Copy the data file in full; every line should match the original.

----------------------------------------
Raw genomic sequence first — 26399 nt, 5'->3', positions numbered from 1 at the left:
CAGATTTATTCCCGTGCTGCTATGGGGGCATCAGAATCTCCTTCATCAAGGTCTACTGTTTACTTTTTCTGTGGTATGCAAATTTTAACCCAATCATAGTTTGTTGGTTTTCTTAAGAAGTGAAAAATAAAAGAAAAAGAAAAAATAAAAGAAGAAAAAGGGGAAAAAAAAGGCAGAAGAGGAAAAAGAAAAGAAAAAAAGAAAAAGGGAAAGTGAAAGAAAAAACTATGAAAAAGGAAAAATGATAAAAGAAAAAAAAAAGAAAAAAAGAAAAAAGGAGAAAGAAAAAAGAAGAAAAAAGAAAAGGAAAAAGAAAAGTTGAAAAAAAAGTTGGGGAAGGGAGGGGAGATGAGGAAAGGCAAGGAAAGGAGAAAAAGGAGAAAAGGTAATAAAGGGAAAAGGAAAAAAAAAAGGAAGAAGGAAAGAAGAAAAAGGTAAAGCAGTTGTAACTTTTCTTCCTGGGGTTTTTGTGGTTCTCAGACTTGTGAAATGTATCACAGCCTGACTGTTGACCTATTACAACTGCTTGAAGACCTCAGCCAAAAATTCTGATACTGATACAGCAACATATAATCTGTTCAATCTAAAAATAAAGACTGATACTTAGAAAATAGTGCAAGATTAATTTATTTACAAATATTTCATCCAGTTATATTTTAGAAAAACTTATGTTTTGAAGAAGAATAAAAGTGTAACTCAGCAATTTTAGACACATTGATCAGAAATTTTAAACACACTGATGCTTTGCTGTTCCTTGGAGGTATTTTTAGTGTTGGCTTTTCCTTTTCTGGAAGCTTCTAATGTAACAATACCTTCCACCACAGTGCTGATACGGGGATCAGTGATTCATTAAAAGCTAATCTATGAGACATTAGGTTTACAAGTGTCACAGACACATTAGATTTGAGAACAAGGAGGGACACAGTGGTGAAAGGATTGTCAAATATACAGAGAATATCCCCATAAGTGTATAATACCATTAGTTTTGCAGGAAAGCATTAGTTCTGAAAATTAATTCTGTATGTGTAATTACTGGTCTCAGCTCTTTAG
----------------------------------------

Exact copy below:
Raw genomic sequence first — 26399 nt, 5'->3', positions numbered from 1 at the left:
CAGATTTATTCCCGTGCTGCTATGGGGGCATCAGAATCTCCTTCATCAAGGTCTACTGTTTACTTTTTCTGTGGTATGCAAATTTTAACCCAATCATAGTTTGTTGGTTTTCTTAAGAAGTGAAAAATAAAAGAAAAAGAAAAAATAAAAGAAGAAAAAGGGGAAAAAAAAGGCAGAAGAGGAAAAAGAAAAGAAAAAAAGAAAAAGGGAAAGTGAAAGAAAAAACTATGAAAAAGGAAAAATGATAAAAGAAAAAAAAAAGAAAAAAAGAAAAAAGGAGAAAGAAAAAAGAAGAAAAAAGAAAAGGAAAAAGAAAAGTTGAAAAAAAAGTTGGGGAAGGGAGGGGAGATGAGGAAAGGCAAGGAAAGGAGAAAAAGGAGAAAAGGTAATAAAGGGAAAAGGAAAAAAAAAAGGAAGAAGGAAAGAAGAAAAAGGTAAAGCAGTTGTAACTTTTCTTCCTGGGGTTTTTGTGGTTCTCAGACTTGTGAAATGTATCACAGCCTGACTGTTGACCTATTACAACTGCTTGAAGACCTCAGCCAAAAATTCTGATACTGATACAGCAACATATAATCTGTTCAATCTAAAAATAAAGACTGATACTTAGAAAATAGTGCAAGATTAATTTATTTACAAATATTTCATCCAGTTATATTTTAGAAAAACTTATGTTTTGAAGAAGAATAAAAGTGTAACTCAGCAATTTTAGACACATTGATCAGAAATTTTAAACACACTGATGCTTTGCTGTTCCTTGGAGGTATTTTTAGTGTTGGCTTTTCCTTTTCTGGAAGCTTCTAATGTAACAATACCTTCCACCACAGTGCTGATACGGGGATCAGTGATTCATTAAAAGCTAATCTATGAGACATTAGGTTTACAAGTGTCACAGACACATTAGATTTGAGAACAAGGAGGGACACAGTGGTGAAAGGATTGTCAAATATACAGAGAATATCCCCATAAGTGTATAATACCATTAGTTTTGCAGGAAAGCATTAGTTCTGAAAATTAATTCTGTATGTGTAATTACTGGTCTCAGCTCTTTAG